Silly Similes

Dog-Silly-Similes

Teaching similes can be BORING when you’re just using the same, old boring similes we all know.  Bruce Lansky wrote a poem about them called “Predictable”:

Poor as a church mouse,

Strong as an ox,

Cute as a button,

Smart as a fox.

 Thin as a toothpick,

White as a ghost,

Fit as a fiddle,

Dumb as a post.

Bald as an eagle,

Neat as a pin,

Proud as a peacock,

Ugly as sin.

When people are talking

you know what they’ll say

as soon as they start to

use a cliche.

Teach kids that when they write, their writing will be BORING if they use old, familiar similes.  Instead, they can come up with original ones that will add a little flair to their stories and poems.  Reproduce the poem for them leaving the last word of each line blank.  Have them write a new poem called “Clever”:

As poor as a _____________
As strong as an ______________
As cute as a _____________
As smart as _____________

As thin as a _____________
As white as ____________
As fit as a ____________
As dumb as a _____________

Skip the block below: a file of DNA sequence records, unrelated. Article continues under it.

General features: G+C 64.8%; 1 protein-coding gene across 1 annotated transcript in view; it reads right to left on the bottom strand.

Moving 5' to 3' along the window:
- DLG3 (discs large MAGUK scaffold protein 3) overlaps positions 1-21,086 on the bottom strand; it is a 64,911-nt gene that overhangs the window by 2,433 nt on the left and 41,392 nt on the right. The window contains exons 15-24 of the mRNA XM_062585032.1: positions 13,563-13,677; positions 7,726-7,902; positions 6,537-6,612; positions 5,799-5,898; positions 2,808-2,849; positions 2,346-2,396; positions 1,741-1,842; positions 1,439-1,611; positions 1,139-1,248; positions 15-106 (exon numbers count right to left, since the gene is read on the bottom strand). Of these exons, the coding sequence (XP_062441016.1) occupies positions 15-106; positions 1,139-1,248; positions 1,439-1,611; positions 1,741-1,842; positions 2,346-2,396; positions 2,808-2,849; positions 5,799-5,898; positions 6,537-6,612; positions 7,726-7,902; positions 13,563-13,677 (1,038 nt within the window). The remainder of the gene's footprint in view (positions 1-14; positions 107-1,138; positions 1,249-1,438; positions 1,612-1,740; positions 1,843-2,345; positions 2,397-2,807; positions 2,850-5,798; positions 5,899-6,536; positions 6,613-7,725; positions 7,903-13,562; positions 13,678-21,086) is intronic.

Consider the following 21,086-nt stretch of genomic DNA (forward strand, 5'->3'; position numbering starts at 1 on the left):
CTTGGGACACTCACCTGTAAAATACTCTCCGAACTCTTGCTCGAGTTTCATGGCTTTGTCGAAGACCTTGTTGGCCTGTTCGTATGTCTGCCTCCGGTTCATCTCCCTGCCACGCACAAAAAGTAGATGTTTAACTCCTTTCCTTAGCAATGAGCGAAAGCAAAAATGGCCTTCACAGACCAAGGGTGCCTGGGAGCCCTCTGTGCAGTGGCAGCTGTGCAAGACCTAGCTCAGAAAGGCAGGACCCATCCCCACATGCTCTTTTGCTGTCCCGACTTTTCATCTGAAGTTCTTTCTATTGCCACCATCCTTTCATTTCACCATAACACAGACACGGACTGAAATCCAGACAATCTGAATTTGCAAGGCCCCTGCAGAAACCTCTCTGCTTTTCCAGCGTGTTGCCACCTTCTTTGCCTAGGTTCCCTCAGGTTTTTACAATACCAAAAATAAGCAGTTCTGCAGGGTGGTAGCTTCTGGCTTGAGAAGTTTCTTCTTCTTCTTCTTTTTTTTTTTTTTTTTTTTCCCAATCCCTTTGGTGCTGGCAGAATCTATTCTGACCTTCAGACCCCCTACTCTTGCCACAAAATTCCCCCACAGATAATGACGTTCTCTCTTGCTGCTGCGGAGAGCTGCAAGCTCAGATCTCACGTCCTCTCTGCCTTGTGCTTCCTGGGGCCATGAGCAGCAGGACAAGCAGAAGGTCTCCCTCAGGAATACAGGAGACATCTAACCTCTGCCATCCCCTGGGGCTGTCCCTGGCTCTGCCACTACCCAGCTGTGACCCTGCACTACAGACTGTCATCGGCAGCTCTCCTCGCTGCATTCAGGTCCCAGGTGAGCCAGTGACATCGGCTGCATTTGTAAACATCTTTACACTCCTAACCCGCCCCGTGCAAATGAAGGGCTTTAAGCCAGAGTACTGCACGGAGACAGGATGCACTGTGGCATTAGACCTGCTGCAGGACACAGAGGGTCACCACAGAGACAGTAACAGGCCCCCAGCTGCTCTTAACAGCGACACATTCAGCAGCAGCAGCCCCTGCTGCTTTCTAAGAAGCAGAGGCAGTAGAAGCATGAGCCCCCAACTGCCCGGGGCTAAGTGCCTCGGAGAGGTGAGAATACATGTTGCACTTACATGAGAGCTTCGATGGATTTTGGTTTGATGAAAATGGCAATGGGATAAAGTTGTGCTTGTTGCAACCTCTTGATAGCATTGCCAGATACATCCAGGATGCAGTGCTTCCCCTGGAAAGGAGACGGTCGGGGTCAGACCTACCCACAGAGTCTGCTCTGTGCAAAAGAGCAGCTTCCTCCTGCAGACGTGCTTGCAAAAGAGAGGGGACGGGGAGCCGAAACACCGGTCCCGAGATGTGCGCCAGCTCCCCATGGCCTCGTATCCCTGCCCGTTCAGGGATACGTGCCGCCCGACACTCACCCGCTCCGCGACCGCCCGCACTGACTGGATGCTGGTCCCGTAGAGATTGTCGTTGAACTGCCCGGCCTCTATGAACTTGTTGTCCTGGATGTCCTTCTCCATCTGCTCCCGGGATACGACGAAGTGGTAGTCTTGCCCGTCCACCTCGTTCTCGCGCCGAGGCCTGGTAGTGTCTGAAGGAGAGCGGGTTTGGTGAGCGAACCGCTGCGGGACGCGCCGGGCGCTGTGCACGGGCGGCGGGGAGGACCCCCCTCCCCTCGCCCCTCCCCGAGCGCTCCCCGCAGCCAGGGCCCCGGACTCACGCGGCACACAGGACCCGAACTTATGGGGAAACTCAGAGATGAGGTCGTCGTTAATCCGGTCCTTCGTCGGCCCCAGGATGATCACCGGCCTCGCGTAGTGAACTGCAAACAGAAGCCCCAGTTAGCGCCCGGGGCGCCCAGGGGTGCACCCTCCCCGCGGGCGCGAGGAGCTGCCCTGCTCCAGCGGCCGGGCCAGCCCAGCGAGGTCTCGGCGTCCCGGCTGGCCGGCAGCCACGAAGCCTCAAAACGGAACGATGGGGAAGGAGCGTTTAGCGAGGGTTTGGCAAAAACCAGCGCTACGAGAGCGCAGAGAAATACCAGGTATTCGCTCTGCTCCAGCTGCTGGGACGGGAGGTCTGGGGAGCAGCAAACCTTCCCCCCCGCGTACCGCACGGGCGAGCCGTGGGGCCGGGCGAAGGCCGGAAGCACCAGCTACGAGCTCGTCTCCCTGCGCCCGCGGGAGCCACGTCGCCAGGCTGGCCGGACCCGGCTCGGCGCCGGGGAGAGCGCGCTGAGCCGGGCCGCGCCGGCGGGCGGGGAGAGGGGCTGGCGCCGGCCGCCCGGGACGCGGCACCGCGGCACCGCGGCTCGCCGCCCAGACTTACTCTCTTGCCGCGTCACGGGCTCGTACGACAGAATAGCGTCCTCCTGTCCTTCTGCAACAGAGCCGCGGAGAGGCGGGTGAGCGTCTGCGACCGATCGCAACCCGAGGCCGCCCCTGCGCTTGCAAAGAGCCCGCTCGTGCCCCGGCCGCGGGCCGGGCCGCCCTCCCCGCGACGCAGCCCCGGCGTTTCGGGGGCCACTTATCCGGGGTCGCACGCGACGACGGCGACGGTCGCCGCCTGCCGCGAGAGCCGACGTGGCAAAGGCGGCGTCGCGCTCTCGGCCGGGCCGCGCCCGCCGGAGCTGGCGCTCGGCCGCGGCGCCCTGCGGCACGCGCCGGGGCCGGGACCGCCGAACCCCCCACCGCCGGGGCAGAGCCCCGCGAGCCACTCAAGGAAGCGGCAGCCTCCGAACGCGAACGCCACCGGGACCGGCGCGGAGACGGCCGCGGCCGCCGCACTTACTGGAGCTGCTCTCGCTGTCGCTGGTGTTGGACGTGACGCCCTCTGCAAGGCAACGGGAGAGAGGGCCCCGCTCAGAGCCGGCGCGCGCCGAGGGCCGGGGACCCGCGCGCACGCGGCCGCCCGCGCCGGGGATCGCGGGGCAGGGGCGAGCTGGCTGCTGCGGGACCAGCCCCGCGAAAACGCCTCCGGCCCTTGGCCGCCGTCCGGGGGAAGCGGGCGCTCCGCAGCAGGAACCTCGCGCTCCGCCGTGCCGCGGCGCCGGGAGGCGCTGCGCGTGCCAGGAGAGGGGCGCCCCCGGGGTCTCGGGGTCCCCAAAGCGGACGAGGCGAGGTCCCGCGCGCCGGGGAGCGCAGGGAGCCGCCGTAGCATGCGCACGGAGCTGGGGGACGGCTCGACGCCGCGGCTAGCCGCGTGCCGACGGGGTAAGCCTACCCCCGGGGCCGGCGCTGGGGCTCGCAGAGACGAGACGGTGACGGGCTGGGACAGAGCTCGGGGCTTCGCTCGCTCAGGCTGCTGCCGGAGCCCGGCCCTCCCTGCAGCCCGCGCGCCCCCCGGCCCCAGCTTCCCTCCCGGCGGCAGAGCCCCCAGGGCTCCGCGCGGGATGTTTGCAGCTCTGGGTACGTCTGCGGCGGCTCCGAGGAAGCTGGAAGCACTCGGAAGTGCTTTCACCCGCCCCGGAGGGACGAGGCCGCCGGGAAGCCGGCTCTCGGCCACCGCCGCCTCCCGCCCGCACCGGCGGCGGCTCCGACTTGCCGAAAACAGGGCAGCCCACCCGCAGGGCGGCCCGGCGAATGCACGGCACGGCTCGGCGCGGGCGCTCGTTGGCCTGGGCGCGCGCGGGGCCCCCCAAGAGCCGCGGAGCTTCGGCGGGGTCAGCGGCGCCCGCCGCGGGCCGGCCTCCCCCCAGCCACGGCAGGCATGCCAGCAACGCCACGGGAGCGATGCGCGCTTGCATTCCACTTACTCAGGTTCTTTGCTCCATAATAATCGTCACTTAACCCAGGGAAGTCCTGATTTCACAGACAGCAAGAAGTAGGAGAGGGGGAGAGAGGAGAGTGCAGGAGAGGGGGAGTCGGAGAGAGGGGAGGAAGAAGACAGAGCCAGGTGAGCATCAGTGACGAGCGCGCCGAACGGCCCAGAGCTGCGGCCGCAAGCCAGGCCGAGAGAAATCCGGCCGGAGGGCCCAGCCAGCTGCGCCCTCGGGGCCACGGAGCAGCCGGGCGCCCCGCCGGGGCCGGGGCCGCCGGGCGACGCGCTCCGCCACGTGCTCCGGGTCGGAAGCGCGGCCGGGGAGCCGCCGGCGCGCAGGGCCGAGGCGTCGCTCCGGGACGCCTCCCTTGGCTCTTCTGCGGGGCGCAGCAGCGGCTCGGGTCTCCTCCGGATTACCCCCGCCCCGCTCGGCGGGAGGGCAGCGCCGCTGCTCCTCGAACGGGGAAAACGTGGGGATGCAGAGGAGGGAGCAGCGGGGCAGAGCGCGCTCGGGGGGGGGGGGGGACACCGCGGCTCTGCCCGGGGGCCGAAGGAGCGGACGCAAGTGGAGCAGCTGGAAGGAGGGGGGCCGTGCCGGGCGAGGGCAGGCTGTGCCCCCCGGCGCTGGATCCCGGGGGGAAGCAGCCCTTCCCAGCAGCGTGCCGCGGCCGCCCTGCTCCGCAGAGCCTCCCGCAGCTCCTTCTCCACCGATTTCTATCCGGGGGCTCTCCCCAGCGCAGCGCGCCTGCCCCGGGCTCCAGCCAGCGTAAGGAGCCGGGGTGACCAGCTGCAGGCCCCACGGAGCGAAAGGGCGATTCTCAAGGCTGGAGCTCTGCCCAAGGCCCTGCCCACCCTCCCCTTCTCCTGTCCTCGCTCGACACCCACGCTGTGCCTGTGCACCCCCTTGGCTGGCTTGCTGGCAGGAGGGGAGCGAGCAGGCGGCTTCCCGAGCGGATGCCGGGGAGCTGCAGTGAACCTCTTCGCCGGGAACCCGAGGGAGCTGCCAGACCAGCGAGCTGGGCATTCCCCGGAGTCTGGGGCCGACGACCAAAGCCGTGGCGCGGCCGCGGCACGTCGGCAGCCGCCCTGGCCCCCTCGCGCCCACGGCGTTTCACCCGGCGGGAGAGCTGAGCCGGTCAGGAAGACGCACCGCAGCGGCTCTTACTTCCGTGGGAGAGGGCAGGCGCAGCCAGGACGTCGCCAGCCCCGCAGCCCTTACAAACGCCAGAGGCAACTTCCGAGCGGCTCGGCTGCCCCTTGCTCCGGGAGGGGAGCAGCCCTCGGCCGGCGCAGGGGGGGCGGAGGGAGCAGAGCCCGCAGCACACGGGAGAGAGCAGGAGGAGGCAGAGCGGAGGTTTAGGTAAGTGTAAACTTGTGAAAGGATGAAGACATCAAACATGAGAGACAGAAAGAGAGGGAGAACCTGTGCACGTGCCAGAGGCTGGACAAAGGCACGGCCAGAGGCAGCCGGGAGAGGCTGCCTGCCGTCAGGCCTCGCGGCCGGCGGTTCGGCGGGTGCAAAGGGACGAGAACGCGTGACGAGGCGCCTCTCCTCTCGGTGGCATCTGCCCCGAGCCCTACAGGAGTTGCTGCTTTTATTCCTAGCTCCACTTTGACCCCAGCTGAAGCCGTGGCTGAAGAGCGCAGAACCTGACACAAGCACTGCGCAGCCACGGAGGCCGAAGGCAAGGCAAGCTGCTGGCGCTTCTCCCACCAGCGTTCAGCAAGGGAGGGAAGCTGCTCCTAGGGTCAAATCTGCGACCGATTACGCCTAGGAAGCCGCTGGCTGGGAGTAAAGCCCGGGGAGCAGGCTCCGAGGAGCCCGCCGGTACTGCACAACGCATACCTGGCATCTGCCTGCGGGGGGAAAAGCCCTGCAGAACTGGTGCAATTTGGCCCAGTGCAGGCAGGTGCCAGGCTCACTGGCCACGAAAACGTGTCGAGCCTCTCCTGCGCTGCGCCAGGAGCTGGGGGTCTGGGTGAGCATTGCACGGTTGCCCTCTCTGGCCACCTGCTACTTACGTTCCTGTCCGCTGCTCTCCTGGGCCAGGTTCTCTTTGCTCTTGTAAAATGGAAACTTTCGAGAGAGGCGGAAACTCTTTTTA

A bald as a _____________
As neat as a ______________
As proud as a _____________
As ugly as ______________

Use fresh similes when
you speak and write,
so your friends will think you are
quite clever and bright!

Additional Layers

  • Make a game to try to use as many similes as you can throughout a whole day. Each time someone uses a simile, award a point and play for a prize. (You can model it throughout your studies.  For example, if you’re studying George Washington you could say he was as brave as a knight.)
  • Have kids use a story they’ve written and insert at least 3 creative similes into it to make it a better story.
  • Kids can draw or paint a picture of a creative simile they came up with.  A simple way to do this is to write at the top “As ugly as. . .” then draw the picture of the object underneath.  My daughter said, “As ugly as . . . a pink truck,” and drew a big, hot pink monster truck.
  • Come up with people in history you’ve studied to fill in as many blanks as you can in the poem. “As thin as Abraham Lincoln.  As bald as George Washington without his wig.  As smart as Albert Einstein.”

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